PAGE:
No particular limitation is imposed on the type of niobium compound or tantalum compound which may be employed in the present invention, but potassium fluoride salts or halides of niobium or tantalum are preferable. Examples of such potassium fluoride salts include K2TaF7, K2NbF7, and K2NbF6. Examples of such halides include chlorides such as niobium pentachloride, niobium subchloride, tantalum pentachloride, and tantalum subchloride; iodides; and bromides. Particularly, examples of niobium compounds include fluoroniobates such as potassium fluoroniobate, and oxides such as niobium pentoxide.
Examples of reducing agents include alkali metals and alkali earth metals such as sodium, magnesium, and calcium; hydrides of these metals such as magnesium hydride and calcium hydride; and reducing gasses such as hydrogen-containing gas.
Examples of nitrogen-containing gasses include gasses containing pure nitrogen and gasses containing nitrogen-generating gas which generates nitrogen by heating. Examples of nitrogen-generating gasses include ammonia and urea. In order to effectively incorporate nitrogen into metal to form a solid solution, pure nitrogen gas is preferably employed.
Methods for introducing nitrogen-containing gas into a reaction system will be described. When the reaction is performed in a liquid phase, nitrogen is preferably introduced into the phase through bubbling. When the reaction is performed in a gas phase, nitrogen may be mixed into raw material gas or into gas which is employed as a reducing agent in advance. Alternatively, nitrogen may be mixed into the gas phase singly.
Specific methods for producing metallic powder in a liquid phase include reduction of metal in molten salts. Such a method will be described by taking tantalum metal as an example.
Firstly, a eutectic salt such as KCl—KF or KCl—NaCl serving as a diluting salt is added into a reaction container, and the salt is melted by heating it to 800–900° C. A nozzle is provided in the salt, and nitrogen-containing gas is introduced into the salt through the nozzle, and the salt is subjected to bubbling of the gas. While the salt is being subjected to bubbling of the gas, a portion of a potassium fluoride salt of tantalum is added to the salt, and then a reducing agent such as sodium, magnesium, or calcium is added to the salt in an amount which is stoichiometrically required to reduce the potassium fluoride salt, to thereby carry out the reaction represented by the following formula (1).
K2TaF7+5 Na→2 KF+5 NaF+Ta (1)
When the reaction between the potassium fluoride salt and the reducing agent is almost completed, a portion of the potassium fluoride salt of tantalum and a portion of the reducing agent are added to the reaction container. As described above, a tantalum compound serving as a raw material and a reducing agent are added into the reaction container in small amounts, to thereby carry out the reaction repeatedly and complete reduction of the tantalum compound.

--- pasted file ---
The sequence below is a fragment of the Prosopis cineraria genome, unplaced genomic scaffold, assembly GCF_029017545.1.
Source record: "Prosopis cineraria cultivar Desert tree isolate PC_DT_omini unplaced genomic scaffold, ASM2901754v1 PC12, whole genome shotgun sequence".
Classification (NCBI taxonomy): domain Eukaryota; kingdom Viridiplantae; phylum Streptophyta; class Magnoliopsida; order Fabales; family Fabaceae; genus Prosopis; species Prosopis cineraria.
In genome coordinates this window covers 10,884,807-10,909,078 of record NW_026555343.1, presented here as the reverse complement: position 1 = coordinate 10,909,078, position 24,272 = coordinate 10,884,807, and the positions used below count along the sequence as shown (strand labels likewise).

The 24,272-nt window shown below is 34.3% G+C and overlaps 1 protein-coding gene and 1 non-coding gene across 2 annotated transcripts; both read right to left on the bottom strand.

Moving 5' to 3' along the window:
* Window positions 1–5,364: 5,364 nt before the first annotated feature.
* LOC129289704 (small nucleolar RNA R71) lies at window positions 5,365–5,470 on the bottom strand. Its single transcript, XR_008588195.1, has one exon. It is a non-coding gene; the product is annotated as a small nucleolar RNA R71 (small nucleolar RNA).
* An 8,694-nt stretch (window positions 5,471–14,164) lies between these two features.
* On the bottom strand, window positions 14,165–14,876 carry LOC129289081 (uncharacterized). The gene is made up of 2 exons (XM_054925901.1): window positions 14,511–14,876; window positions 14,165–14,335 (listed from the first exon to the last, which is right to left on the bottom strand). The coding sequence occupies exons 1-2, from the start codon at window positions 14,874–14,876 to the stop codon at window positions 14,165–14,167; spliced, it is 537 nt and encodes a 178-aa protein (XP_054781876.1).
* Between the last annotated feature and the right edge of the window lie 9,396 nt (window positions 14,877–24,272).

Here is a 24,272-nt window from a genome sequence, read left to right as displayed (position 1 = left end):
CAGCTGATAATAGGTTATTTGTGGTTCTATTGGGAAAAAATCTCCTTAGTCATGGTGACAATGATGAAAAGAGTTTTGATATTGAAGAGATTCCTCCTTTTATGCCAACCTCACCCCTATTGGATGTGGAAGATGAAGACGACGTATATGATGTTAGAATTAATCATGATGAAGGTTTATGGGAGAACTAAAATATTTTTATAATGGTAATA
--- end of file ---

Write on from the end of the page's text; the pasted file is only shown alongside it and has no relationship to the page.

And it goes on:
The total amount of nitrogen gas which is introduced is determined to be 3–20 times the desired amount of nitrogen in the tantalum. When the amount of nitrogen gas in the tantalum is more than 20 times the desired amount, the tantalum may react with the nitrogen, and a crystalline tantalum nitride may be formed. Consequently, when the resultant tantalum powder is employed in an anode electrode, the leakage current of the electrode may increase, and the capacitance of the electrode may be lowered. In contrast, when the amount of nitrogen in tantalum is less than three times the desired amount of nitrogen in the tantalum, the amount of nitrogen to form a solid solution in tantalum may be lowered. Consequently, when the resultant tantalum powder is employed in an anode electrode, reliability of the electrode may be insufficiently enhanced.
The amount of a diluting salt is preferably determined such that the weight of the salt is 2–10 times the total weight of a potassium fluoride salt of tantalum and a reducing agent. When the amount of the diluting salt is less than twice the combined weight of the fluoride salt and the agent, the concentration of the fluoride salt serving as a raw material becomes high, and reaction proceeds quickly, and thus the size of the formed tantalum particles may become very large. In contrast, when the amount of the diluting salt is in excess of 10 times the combined weight, reaction rate is lowered, resulting in poor productivity. Incidentally, the reaction may be carried out in an atmosphere of inert gas, or under reduced pressure.
As described above, while a potassium fluoride salt of a metal is reduced, nitrogen gas is introduced into a molten salt and the molten salt is subjected to bubbling of nitrogen. As a result, nitrogen gas rapidly diffuses over the surface of the primary particles of the metal immediately after they are produced through reduction, and growth of the particles and introduction of nitrogen in the grown surface of the particles proceed simultaneously.
The thus-obtained metallic powder uniformly contains nitrogen to form a solid solution from the surface of the particles to the inside, and rarely contains a crystalline nitrogen compound.
Fine metallic particles can be precipitated by carrying out the reaction in a large amount of a diluting salt and by lowering the concentration of a potassium fluoride salt in a reaction system.